By the numbers
* $6 million - Net income in 2015, down from $199.7 million the previous year
* $11.8 billion - Total revenues from all BlueCross plans, up 9.8 percent from the previous year
* $449 million - Total taxes paid by BlueCross last year
* 4,937 - Number of BlueCross employees in Chattanooga (includes 52 interns) among the 6,000 employees companywide
ObamaCare in Tennessee
* 166,425 participants enrolled by BlueCross among 268,867 people signed up for coverage
* $170 million - Net loss by BlueCross from such plans in 2015, up from the $141 million loss the previous year
* 36.3 percent - Average premium rate increase for marketplace plans by BlueCross in 2016
* $104 - Average premium paid for marketplace plans by people qualifying for tax credits in 2015, up 2 percent from the previous year
* 85 - Percent of those on Obamacare plans receiving tax credits
* 22 percent higher medical expenses for new enrollees under Obamacare than for already insured group members nationwide due to worse health conditions for new enrollees
Sources: BlueCross BlueShield of Tennessee, U.S. Department of Health and Human Services
Obamacare has helped extend health insurance coverage to more than 250,000 Tennesseans, but covering those enrolled in the new marketplace plans is proving costly for Tennessee's biggest health insurer.
In the first two years of offering the new plans under the Affordable Care Act, BlueCross BlueShield of Tennessee lost $311 million on such plans. The insurer says it is continuing to lose money again this year from Obamacare even after raising average premiums in the program by more than 60 percent over the past two years.
Despite the ongoing losses, BlueCross officials say they remain committed to participating in the marketplace exchange plans offered for individuals without access to other health insurance under Obamacare. But to cut future losses, the Chattanooga-based insurer may ask state regulators for additional rate increases next year even higher than the 36.3 percent implemented in January on its marketplace plans.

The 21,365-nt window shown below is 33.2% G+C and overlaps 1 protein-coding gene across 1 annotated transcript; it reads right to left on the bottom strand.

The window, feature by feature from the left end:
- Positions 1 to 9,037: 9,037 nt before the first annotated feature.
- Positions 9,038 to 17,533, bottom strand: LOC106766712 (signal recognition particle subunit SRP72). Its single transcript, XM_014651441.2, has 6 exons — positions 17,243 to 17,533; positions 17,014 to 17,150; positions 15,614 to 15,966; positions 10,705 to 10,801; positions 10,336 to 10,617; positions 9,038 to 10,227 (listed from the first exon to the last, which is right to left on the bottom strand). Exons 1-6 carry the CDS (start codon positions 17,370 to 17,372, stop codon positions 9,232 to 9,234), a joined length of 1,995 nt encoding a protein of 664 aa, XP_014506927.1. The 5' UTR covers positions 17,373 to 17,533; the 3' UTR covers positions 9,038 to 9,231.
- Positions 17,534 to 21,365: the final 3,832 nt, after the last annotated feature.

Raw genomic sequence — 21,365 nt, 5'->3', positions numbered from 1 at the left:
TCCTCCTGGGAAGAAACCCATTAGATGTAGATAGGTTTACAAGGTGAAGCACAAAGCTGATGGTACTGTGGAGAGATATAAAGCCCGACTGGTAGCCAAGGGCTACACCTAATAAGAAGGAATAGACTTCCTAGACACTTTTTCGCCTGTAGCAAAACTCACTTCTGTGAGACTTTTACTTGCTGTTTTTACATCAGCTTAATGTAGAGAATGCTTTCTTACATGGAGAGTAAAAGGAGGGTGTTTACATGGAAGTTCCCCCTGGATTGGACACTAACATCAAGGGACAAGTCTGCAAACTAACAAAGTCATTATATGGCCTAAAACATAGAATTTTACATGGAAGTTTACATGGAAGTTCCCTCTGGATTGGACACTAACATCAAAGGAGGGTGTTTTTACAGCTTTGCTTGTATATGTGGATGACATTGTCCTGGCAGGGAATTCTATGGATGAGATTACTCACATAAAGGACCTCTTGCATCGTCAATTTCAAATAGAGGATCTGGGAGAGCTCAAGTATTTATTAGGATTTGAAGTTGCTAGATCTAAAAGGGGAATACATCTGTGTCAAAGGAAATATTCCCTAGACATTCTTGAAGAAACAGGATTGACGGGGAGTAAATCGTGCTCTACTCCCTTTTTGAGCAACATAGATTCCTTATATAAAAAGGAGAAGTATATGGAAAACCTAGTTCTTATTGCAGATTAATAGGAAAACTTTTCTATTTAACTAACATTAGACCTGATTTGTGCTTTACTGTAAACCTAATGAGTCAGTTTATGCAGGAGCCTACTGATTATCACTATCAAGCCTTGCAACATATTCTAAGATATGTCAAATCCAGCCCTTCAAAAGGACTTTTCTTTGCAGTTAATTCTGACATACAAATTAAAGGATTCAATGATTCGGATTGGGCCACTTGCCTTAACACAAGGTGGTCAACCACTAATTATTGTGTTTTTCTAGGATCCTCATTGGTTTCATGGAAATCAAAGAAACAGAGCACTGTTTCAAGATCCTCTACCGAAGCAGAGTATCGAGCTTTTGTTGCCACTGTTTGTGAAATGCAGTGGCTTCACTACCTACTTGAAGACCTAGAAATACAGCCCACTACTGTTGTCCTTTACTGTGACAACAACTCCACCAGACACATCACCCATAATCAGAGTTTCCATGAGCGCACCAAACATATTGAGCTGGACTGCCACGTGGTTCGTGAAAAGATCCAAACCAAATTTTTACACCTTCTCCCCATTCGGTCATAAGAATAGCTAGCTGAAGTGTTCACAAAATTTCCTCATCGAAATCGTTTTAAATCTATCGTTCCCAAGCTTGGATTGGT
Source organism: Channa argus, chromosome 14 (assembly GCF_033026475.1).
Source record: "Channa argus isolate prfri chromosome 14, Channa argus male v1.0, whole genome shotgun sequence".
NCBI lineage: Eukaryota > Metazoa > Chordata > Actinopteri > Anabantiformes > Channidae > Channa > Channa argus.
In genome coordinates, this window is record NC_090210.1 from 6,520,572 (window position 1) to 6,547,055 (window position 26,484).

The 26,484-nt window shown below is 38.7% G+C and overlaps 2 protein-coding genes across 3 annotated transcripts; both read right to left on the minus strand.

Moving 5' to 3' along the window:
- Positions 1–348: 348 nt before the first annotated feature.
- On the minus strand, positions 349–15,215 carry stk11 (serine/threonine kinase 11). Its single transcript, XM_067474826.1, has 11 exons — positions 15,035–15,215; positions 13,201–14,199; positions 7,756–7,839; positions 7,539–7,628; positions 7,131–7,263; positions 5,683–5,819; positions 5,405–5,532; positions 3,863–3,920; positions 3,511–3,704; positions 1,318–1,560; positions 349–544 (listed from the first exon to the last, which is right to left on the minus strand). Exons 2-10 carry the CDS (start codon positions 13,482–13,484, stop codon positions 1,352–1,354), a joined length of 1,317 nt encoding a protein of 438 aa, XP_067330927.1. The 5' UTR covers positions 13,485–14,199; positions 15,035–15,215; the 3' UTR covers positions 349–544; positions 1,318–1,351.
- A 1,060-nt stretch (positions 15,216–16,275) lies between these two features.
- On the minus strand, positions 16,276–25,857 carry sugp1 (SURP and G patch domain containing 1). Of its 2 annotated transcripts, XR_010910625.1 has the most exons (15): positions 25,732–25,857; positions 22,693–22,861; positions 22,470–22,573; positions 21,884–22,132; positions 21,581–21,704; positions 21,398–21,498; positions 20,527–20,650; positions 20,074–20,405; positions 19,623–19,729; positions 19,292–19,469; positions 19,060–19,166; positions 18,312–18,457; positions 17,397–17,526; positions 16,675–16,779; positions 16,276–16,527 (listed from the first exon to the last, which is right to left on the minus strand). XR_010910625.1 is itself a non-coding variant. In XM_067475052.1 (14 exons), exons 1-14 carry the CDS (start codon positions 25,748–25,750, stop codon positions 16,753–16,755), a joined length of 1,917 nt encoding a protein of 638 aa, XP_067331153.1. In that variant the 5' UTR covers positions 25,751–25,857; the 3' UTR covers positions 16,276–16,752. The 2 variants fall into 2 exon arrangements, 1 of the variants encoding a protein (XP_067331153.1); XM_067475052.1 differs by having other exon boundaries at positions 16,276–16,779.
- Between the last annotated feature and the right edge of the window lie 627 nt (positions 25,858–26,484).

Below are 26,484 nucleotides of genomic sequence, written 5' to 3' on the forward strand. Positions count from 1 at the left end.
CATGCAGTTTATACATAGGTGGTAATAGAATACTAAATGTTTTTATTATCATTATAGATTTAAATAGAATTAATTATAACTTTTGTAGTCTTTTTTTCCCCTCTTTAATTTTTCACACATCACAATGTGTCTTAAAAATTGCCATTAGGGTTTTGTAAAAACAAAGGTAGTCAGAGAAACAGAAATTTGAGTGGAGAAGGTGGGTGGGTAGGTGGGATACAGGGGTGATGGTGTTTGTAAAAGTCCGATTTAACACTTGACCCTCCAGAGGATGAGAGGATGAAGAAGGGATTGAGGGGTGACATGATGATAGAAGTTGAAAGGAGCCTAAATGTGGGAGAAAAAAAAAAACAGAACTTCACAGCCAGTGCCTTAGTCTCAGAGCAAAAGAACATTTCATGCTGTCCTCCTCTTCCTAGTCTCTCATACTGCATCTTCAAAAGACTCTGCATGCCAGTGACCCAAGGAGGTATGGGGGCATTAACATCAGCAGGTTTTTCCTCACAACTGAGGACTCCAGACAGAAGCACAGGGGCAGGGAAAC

"We do feel there is potential and we're committed to serving this market," BlueCross Vice President Roy Vaughn said. "We're working hard to make it work in Tennessee, but we recognize we need to make some changes because ultimately each of our business lines have to cover their own costs."
BlueCross offers marketplace plans to 166,425 Tennesseans, or nearly two thirds of all those persons in the Volunteer State enrolled in the Obamacare insurance plans that began in 2014. In the company's annual financial filings for 2015, BlueCross reported a $170 million net loss from such plans. That followed a $141 million loss from the same program in 2014. Vaughn said BlueCross is continuing to see "substantial losses" from Obamacare in 2016.
Overall as a company, BlueCross still eked out a modest $6 million net income in 2015 from all of its businesses, primarily due to investment income and gains from group commercial insurance plans and BlueCare plans offered under Tennessee's Medicaid program.
But for the first time since BlueCross consolidated as a single statewide plan two decades ago, the Tennessee insurer reported an after-tax loss from its insurance operations. The company's net loss from operations of $21 million was offset by $27 million in investment income from its $1.8 billion in statutory reserves to generate the bottom line profit of $6 million.
Last year's net income was only a fraction of the $199.7 million BlueCross earned in 2014 or the record high profits of $256 million achieved in 2013. Vaughn said the net income earned by BlueCross over its 71-year history boosted reserves for the company to cushion against losses from the Obamacare plans in the past couple of years.
"Last year demonstrates the value of our diverse business and what we have built up over the past 70 years," Vaughn said. "We did have good years leading up to this year, knowing that we were going to be facing some risks. We're still in a very strong position, but what is available for investments in the business and as a reserve for potential losses and claims is not as great of a share of our revenues as it once was."
Other health insurers are also bleeding red ink from their Obamacare plans, including a $485 million loss last year by UnitedHealthcare and a $400 million loss from the program reported by the Blue Cross plan in North Carolina.